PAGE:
Last event was Tuesday, August 18, 2015
On the High Line at West 30th Street
Across three weeks in August, architecture and urban design students and recent graduates are invited to explore select topics around the collective design of cities. The workshops will take place as part of The collectivity project, a participatory artwork by artist Olafur Eliasson that consists of an installation of over two tons of LEGO bricks on the High Line. For the artwork, the public is invited to use the installation as a site to build their own collective vision of their ideal future city.
As an index and engine of collectivity, the city is continuously dismantled and remade, taught and designed: an ecology where spaces and buildings arise, as a reaction between time, resources, and people. SANDBOX is a series of workshops that enact and examine contemporary urban conditions by playtesting the potential ramifications of spontaneous, antagonistic, and collaborative modes of design. Working on site at the installation, students will be tasked with inhabiting the role of the denizen-designer, and will use LEGO as a medium to enact different building and design games, testing our collective imagination of urban futures.
SANDBOX is facilitated by Dan Taeyoung and Austin Smith. Dan Taeyoung is an Adjunct Assistant Professor at Columbia GSAPP, and Research Associate at the Spatial Information Design Lab at Columbia GSAPP. His work operates at the intersection of architecture, technology, and community. Austin Wade Smith is the cofounder of Semi Auto Architecture, HelloEverything Design, and a Masters in Arch Candidate at MIT 16'. His work explores networked design frameworks for the participatory intervention in the built environment.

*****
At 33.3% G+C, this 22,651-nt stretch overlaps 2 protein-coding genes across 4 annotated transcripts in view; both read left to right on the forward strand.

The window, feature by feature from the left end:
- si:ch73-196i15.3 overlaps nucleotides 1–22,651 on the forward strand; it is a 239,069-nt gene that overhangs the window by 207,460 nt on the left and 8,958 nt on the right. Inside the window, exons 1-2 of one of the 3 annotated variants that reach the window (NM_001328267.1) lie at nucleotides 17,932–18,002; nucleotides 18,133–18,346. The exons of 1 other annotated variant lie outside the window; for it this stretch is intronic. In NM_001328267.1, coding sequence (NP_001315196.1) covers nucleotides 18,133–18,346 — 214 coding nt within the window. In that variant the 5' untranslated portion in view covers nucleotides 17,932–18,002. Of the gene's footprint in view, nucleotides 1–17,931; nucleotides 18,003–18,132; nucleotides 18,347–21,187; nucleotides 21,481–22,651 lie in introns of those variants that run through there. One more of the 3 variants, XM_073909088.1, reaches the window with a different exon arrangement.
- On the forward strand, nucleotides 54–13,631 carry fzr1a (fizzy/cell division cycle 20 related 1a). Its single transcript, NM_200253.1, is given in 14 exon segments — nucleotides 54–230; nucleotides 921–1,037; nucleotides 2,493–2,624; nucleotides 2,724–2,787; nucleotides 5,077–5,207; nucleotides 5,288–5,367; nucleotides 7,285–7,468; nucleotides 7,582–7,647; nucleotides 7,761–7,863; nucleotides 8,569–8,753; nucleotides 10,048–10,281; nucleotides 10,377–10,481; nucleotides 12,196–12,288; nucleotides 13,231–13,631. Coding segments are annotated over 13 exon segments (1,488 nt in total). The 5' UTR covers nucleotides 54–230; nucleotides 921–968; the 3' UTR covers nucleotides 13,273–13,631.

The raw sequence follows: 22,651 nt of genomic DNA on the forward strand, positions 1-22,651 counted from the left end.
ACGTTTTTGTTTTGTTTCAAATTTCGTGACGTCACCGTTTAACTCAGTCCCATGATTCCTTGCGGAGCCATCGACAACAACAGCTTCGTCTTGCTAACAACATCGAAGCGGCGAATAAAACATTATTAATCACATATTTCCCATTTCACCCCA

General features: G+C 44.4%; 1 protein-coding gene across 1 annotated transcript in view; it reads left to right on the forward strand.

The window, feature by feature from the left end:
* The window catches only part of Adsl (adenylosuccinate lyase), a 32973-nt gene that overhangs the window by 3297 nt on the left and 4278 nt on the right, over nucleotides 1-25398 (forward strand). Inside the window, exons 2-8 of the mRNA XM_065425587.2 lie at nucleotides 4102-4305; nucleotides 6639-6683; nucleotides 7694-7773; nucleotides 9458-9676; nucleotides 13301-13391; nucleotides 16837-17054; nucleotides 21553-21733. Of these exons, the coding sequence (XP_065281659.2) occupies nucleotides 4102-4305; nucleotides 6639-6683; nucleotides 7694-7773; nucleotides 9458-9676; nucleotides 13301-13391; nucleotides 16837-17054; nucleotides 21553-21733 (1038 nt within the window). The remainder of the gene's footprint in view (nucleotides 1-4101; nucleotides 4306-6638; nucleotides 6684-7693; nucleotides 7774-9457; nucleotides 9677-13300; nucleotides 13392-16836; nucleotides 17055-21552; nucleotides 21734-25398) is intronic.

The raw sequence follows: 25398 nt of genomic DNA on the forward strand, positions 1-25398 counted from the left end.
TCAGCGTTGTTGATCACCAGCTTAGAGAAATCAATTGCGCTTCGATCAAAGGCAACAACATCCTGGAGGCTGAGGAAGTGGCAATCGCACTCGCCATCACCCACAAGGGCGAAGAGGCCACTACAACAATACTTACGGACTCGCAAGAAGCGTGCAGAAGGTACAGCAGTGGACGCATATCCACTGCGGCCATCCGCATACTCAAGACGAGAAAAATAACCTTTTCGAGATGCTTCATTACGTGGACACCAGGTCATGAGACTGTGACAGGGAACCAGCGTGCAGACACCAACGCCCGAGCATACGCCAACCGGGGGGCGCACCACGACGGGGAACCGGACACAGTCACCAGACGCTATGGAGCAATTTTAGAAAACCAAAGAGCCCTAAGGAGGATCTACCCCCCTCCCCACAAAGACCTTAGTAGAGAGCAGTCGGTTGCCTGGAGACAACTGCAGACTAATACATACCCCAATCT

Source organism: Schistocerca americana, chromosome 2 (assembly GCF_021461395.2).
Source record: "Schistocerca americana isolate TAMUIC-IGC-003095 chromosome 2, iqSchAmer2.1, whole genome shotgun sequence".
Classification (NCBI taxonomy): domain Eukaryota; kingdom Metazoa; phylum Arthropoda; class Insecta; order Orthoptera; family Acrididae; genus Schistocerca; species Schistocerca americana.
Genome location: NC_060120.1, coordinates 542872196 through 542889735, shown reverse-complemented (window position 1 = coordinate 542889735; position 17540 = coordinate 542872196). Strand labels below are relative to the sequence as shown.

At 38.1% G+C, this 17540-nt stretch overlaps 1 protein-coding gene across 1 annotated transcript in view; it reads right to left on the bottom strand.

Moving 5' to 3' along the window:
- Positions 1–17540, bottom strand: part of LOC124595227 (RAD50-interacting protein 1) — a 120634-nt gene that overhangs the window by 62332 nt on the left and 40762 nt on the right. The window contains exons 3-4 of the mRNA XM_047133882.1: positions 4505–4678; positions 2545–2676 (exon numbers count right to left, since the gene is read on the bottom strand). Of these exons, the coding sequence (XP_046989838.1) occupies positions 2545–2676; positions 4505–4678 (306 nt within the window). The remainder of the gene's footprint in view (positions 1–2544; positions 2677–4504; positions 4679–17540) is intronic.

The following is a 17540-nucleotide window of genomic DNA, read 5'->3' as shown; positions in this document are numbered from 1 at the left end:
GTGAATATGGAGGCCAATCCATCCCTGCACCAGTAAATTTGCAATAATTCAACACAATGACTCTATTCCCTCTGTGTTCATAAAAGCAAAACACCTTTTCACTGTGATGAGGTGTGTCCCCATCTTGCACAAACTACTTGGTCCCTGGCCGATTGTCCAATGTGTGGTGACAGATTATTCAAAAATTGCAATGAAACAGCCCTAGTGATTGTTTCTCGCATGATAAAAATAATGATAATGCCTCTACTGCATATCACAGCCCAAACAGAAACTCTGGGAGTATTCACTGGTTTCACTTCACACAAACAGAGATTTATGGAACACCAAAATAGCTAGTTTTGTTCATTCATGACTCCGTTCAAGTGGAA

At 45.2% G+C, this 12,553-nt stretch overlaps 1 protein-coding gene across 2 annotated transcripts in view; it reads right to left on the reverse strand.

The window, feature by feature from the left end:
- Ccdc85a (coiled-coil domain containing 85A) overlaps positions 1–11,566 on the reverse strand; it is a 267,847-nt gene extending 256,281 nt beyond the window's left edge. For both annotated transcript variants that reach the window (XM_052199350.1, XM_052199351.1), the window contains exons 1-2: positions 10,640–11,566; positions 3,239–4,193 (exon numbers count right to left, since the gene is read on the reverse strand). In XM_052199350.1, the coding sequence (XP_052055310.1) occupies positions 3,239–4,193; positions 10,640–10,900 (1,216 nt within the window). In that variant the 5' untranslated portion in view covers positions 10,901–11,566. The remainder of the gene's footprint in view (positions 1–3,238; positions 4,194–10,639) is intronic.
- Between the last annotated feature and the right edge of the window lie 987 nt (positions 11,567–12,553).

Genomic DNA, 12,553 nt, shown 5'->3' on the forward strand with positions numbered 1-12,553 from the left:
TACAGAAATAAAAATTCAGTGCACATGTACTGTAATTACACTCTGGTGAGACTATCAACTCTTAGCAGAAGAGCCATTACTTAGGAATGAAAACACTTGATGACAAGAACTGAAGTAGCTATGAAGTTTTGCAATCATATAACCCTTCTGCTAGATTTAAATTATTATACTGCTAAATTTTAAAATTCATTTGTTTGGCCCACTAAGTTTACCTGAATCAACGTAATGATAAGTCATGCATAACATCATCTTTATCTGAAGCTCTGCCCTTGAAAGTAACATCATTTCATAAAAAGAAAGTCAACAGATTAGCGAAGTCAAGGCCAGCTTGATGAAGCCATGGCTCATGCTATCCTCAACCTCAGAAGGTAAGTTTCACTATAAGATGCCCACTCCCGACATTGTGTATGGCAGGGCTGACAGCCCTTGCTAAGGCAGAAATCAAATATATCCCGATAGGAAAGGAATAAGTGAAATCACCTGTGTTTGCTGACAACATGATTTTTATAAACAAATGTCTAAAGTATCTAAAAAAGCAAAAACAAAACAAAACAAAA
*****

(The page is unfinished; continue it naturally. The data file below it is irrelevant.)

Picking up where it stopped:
Participation is limited to 21 students for each workshop. Ages 21 +Click here to RSVP
ABOUT OLAFUR ELIASSON'S "THE COLLECTIVITY PROJECT"
High Line Art presents Olafur Eliasson's The collectivity project, an installation of 2 million white LEGO® bricks that features an imaginary cityscape conceived and designed by the public. Visitors to the High Line are welcomed to play with the installation, building and rebuilding the structures over time. As the inevitable entropy of the piece begins to soften the hard edges of the designed structures, and mounds of loose pieces gather in the corners between buildings, a beautiful collective creation takes form. Installed in the growing shadow of the real estate development of Hudson Yards, the mutable, human-scale artwork provides a compelling counterpoint to the concrete-and-steel towers that form the project's backdrop.
Photo by Timothy Schenck.
The collectivity project, part of the group exhibition Panorama, is made possible, in part, by a generous donation of LEGO® bricks from the LEGO Group.
Panorama is supported, in part, by an award from the National Endowment for the Arts.